• Previously, NOLs could only be carried back 2 years or forward up to 20
    • Tax Cuts & Jobs Act of 2017 changed rules beginning in 2018 to allow indefinite carry-forward
  • CARES Act allows NOLs to be carried back up to 5 years
    • Applies for 2018, 2019, or 2020 NOLs
    • Accelerates a tax refund for current/immediate use
  • NOLs will now be able to offset 100% of taxable income (up from 80%)


Small Business Administration Economic Injury Disaster Loan Program

Separate from the “CARE” Act, the SBA also offers a program (EIDL) for those impacted by a disaster:

  • Up to $2 million per business
  • Low-interest rates:
    • 75% for small businesses
    • 75% for non-profits
  • May be used to pay fixed debts, payroll, accounts payable and other bills that can’t be paid because of the disaster’s impact
  • Long-term repayments available up to a maximum of 30 years
    • Terms are determined on a case-by-case basis, based upon each borrower’s ability to repay.

So, you may be asking yourself, how does the CARES Paycheck Protection Act differ from the SBA’s Economic Injury Disaster Loan? Are there any similarities? Well, there are certainly some major differences but also many similar provisions. Please see below for more details:


  • No personal or business collateral is required.
  • It’s ok if you also have access to credit elsewhere.
    • To receive a SBA disaster loan you generally need to have no other source of credit.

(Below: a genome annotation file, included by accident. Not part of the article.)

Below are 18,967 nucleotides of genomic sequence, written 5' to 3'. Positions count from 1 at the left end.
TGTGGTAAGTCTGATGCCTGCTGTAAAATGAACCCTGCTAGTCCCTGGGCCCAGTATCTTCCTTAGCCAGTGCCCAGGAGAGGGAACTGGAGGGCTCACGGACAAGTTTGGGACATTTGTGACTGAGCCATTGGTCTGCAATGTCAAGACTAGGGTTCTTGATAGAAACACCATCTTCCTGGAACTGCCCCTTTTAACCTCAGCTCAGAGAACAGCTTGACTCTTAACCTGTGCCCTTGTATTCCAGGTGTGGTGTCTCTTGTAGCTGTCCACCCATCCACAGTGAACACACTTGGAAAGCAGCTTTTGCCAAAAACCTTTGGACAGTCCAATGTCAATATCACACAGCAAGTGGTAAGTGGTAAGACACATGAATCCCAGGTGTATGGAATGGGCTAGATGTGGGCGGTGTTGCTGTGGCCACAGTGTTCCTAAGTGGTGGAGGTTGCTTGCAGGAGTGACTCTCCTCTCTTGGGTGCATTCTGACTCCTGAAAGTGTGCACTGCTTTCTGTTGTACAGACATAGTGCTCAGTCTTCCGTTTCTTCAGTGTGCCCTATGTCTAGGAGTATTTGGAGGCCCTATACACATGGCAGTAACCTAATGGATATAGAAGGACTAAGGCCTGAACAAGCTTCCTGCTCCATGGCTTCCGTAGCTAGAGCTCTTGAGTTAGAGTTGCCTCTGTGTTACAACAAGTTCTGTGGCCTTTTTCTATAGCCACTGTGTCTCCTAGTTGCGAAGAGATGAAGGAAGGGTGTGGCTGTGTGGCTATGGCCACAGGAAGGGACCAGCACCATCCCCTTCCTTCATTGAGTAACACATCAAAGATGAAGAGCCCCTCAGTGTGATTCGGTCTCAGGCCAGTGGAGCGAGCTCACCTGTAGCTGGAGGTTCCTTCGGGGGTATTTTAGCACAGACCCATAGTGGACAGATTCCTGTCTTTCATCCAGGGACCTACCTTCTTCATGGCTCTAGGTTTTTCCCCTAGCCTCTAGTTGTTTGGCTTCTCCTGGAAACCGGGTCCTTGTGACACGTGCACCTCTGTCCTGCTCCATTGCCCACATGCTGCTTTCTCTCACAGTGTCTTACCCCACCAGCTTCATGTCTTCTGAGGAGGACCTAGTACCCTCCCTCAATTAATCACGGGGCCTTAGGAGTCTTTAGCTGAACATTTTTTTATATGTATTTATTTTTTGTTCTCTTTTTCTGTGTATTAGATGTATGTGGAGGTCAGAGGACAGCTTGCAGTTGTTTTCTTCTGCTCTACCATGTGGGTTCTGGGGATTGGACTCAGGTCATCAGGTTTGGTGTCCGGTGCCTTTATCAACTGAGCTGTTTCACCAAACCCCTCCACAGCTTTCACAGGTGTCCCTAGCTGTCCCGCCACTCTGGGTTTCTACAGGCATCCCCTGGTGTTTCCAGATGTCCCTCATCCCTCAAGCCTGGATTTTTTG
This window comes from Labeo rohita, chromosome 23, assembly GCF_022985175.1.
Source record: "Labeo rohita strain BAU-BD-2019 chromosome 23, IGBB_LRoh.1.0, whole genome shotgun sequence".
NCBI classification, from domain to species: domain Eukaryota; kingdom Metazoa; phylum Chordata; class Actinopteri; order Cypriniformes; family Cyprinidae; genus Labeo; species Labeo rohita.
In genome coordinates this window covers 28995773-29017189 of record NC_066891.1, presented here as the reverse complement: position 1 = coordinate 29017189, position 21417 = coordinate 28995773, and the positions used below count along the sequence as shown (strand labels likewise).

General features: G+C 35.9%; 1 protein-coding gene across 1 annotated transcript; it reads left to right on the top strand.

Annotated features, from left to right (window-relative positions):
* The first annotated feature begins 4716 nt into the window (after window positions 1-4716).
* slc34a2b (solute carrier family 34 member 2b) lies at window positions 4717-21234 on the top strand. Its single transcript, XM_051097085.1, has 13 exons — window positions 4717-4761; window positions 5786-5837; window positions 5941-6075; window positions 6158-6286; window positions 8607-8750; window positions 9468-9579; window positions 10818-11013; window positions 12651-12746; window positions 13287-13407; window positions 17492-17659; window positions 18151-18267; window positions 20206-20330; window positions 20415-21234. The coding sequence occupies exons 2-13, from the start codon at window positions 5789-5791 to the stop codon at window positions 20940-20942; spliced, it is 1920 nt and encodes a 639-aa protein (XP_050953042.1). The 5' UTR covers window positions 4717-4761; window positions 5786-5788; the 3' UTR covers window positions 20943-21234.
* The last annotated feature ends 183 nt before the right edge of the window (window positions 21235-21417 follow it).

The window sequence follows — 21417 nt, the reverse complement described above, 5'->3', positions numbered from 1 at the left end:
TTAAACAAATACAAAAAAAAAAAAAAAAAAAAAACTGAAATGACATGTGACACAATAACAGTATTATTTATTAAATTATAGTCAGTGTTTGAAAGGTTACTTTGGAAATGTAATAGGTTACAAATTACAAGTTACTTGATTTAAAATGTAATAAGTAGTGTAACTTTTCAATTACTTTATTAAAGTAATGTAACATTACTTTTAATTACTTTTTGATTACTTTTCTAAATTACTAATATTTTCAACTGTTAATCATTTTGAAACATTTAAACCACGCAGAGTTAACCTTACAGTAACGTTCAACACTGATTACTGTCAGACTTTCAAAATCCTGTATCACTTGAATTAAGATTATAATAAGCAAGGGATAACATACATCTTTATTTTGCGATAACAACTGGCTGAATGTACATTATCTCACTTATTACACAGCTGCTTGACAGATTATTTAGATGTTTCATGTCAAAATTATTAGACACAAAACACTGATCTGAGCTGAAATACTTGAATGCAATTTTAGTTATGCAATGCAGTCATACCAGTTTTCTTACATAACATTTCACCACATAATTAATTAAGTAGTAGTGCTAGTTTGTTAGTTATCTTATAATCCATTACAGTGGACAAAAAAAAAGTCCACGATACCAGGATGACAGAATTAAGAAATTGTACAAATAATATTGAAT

• The funding covers a more restrictive set of purposes
    • The SBA disaster loan can cover most operating expenses.
  • Your loan can be forgiven if you follow the terms.
    • The SBA disaster loan requires repayment.


  • You need to demonstrate your business was economically affected by COVID-19.
  • It’s free to apply.
  • Your loan is long-term (maximum 10 years) and low-interest (maximum 4%).
  • You have an extended deferment period (6-12 months, depending on your lender) before you begin repayment.
  • There is no prepayment penalty.

You can apply online for a Disaster Loan here.

To contact the SBA’s Disaster Assistance Service Team:

Please note: Borrowers cannot receive a PPP loan in addition to an Economic Injury Disaster Loan (EIDL) through the SBA for the same purposes. However, a borrower who has an EIDL loan unrelated to COVID-19 may apply for a PPP loan (with an option to refinance the EIDL loan into the PPP loan). The emergency EIDL grant award of up to $10,000 would be subtracted from the amount forgiven under the Paycheck Protection Program.

If you accept an EIDL loan, and you subsequently qualify for the PPP loan, you can re-finance the EIDL loan with the PPP loan.





1 Same number of employees from February 15, 2020 through June 30, 2020 as either: (a) During the same period in 2019; or (b) January 1, 2020 until February 15, 2020

2 For businesses with up to 100 employees, all wages are eligible (up to $10k/month). For businesses with more than 100 employees, only wages paid to individuals not providing services due to government shutdown or required revenue decline.

3 Example below: